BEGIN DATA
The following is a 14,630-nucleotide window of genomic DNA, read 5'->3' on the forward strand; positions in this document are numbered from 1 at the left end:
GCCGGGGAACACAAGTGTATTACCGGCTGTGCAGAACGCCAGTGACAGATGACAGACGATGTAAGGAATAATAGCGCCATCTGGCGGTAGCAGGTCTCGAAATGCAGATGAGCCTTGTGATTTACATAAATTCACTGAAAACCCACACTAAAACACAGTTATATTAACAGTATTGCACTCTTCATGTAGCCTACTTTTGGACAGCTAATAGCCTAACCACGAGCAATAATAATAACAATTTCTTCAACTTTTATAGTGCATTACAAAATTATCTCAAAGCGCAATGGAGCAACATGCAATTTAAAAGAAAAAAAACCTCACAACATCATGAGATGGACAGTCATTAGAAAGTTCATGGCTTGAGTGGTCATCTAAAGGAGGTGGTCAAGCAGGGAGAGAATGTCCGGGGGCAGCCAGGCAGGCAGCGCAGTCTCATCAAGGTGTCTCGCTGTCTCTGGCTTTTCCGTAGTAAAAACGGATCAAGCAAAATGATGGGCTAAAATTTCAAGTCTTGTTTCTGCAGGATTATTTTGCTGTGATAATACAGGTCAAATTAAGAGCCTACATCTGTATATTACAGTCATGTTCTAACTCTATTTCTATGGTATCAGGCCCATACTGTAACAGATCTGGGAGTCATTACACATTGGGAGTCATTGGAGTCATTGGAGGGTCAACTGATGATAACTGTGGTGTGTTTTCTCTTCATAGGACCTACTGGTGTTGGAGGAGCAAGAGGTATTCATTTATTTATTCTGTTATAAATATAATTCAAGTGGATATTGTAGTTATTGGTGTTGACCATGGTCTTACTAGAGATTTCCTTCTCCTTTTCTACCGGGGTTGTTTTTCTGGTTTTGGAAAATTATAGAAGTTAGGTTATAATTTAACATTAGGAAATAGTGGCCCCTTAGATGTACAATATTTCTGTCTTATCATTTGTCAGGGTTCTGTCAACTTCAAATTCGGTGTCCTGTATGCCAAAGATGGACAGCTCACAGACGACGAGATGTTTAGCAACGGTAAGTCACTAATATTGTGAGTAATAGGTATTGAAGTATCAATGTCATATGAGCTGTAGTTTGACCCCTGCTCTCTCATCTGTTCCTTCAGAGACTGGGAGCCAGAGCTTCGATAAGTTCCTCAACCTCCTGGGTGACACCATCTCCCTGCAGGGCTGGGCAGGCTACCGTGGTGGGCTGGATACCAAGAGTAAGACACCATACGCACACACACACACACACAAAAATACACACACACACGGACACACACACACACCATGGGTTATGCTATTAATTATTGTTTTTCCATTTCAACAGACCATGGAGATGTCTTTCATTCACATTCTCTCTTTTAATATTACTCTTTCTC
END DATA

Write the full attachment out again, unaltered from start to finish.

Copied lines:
The following is a 14,630-nucleotide window of genomic DNA, read 5'->3' on the forward strand; positions in this document are numbered from 1 at the left end:
GCCGGGGAACACAAGTGTATTACCGGCTGTGCAGAACGCCAGTGACAGATGACAGACGATGTAAGGAATAATAGCGCCATCTGGCGGTAGCAGGTCTCGAAATGCAGATGAGCCTTGTGATTTACATAAATTCACTGAAAACCCACACTAAAACACAGTTATATTAACAGTATTGCACTCTTCATGTAGCCTACTTTTGGACAGCTAATAGCCTAACCACGAGCAATAATAATAACAATTTCTTCAACTTTTATAGTGCATTACAAAATTATCTCAAAGCGCAATGGAGCAACATGCAATTTAAAAGAAAAAAAACCTCACAACATCATGAGATGGACAGTCATTAGAAAGTTCATGGCTTGAGTGGTCATCTAAAGGAGGTGGTCAAGCAGGGAGAGAATGTCCGGGGGCAGCCAGGCAGGCAGCGCAGTCTCATCAAGGTGTCTCGCTGTCTCTGGCTTTTCCGTAGTAAAAACGGATCAAGCAAAATGATGGGCTAAAATTTCAAGTCTTGTTTCTGCAGGATTATTTTGCTGTGATAATACAGGTCAAATTAAGAGCCTACATCTGTATATTACAGTCATGTTCTAACTCTATTTCTATGGTATCAGGCCCATACTGTAACAGATCTGGGAGTCATTACACATTGGGAGTCATTGGAGTCATTGGAGGGTCAACTGATGATAACTGTGGTGTGTTTTCTCTTCATAGGACCTACTGGTGTTGGAGGAGCAAGAGGTATTCATTTATTTATTCTGTTATAAATATAATTCAAGTGGATATTGTAGTTATTGGTGTTGACCATGGTCTTACTAGAGATTTCCTTCTCCTTTTCTACCGGGGTTGTTTTTCTGGTTTTGGAAAATTATAGAAGTTAGGTTATAATTTAACATTAGGAAATAGTGGCCCCTTAGATGTACAATATTTCTGTCTTATCATTTGTCAGGGTTCTGTCAACTTCAAATTCGGTGTCCTGTATGCCAAAGATGGACAGCTCACAGACGACGAGATGTTTAGCAACGGTAAGTCACTAATATTGTGAGTAATAGGTATTGAAGTATCAATGTCATATGAGCTGTAGTTTGACCCCTGCTCTCTCATCTGTTCCTTCAGAGACTGGGAGCCAGAGCTTCGATAAGTTCCTCAACCTCCTGGGTGACACCATCTCCCTGCAGGGCTGGGCAGGCTACCGTGGTGGGCTGGATACCAAGAGTAAGACACCATACGCACACACACACACACACAAAAATACACACACACACGGACACACACACACACCATGGGTTATGCTATTAATTATTGTTTTTCCATTTCAACAGACCATGGAGATGTCTTTCATTCACATTCTCTCTTTTAATATTACTCTTTCTC